First, there is no clearly established Supreme Court authority requiring lesser included offense instructions in non-capital cases. In 1980, the Supreme Court held that a defendant in a capital murder case has a constitutional right to have the jury instructed on a lesser included offense in certain circumstances. Beck v. Alabama, 447 U.S. 625, 638 (1980). The Court expressly reserved judgment on "whether the Due Process Clause would require the giving of such instructions in a non-capital case." Id. at 638 n.14; see also Gilmore v. Taylor, 508 U.S. 333, 342 (1993). In the years following Beck, the circuits split on the question of whether due process requires lesser included offense instructions in certain instances for non-capital defendants as well. See Solis v. Garcia, 219 F.3d 922 (9th Cir. 2000) (citing collected cases). This disagreement evinces the absence of clearly established Supreme Court Authority, which precludes relief under §2254(d)(1).

Second, respondent persuasively asserts that the claim is barred by the rule announced in Teague v. Lane, 489 U.S. 288, 307 (1989). "With few exceptions, the Teague non-retroactivity doctrine prohibits courts from announcing new rules of law in federal habeas proceedings." Hoffman v. Arave, 236 F.3d 523, 537 (9th Cir. 2001), cert. denied, 534 U.S. 944 (2001). Where the issue has been properly raised, a federal court considering a petition for habeas corpus must conduct a threshold Teague analysis before considering the merits of a claim. Horn v. Banks, 536 U.S. 266, 272 (2002).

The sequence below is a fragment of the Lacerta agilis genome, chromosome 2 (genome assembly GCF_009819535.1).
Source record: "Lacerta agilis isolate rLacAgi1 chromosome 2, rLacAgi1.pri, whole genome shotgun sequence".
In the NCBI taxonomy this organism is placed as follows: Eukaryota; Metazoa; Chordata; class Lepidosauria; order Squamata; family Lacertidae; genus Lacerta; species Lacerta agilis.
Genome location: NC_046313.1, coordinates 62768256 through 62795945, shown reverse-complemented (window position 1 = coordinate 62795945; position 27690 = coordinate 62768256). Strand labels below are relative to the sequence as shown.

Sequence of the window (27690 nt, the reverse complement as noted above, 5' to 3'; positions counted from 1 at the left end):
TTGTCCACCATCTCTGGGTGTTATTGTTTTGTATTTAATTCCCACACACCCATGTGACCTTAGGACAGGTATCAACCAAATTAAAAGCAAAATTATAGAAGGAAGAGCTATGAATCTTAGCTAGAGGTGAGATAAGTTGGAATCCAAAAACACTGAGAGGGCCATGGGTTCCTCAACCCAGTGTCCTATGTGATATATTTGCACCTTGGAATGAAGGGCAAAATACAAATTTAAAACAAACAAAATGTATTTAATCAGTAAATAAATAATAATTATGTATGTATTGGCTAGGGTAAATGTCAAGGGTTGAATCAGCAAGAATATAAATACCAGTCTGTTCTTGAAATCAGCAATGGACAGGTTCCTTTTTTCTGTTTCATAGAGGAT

Petitioner's conviction became final for Teague purposes on June 28, 2005, ninety days after the time limit for filing a petition for writ of certiorari elapsed. 28 U.S.C. §2102(c); see also Caspari v. Bohlen, 510 U.S. 383 (1994). Prior to that time, the Ninth Circuit had declined the opportunity to extend the Beck holdingto non-capital cases. See Bashor v. Risley, 730 F.2d 1228, 1240 (9th Cir. 1984). Instead, without reference to Beck, the Ninth Circuit held that "the failure of a state court to instruct on a lesser included offense [in a non-capital case] fails to present a constitutional question and will not be considered in a federal habeas corpus proceeding." Id. at 1240 (internal quotation omitted); see also Windham v. Markle, 163 F.3d 1092, 1106 (9th Cir. 1998). At the time petitioner's conviction became final, and still today, neither the Ninth Circuit nor the Supreme Court has held that state courts must sua sponte instruct on lesser included offenses in non-capital cases. Such a claim impermissibly depends on the recognition of a new criminal rule and is thus foreclosed by the Teague doctrine. Turner v. Marshall, 63 F.3d 807, 819 (1995) (claim based on trial court's failure to sua sponte instruct on a lesser included offensewas Teague barred because any finding of constitutional error would create a new rule) (overruled on other grounds by Tolbert v. Page, 182 F.3d 677).

This court may not apply a new criminal rule and must adhere to the law as it existed on June 28, 2005. See Solis, 219 F.3d at 929. In general, instructional error only raises a cognizable federal claim if the error "so infected the entire trial that the resulting conviction violates due process." Estelle v. McGuire, 502 U.S. 62, 71-72, (1991); see also Henderson v. Kibbe, 431 U.S. 145, 154 (1977); Cupp v. Nauhten, 414 U.S. 141, 146-47 (1973). The Ninth Circuit has indicated that when a lesser included offense instruction was consistent with the defendant's theory of the case and was requested but denied, there could potentially be a cognizable habeas corpus claim. Bashor, 730 F.2d at 1240. In this case, however, the instructions were not requested (RT at 646-47, 783), nor were they consistent with the defendant's theory of the case. As the California Court of Appeal concluded, there was insufficient evidence to warrant giving either lesser included offense instruction at issue: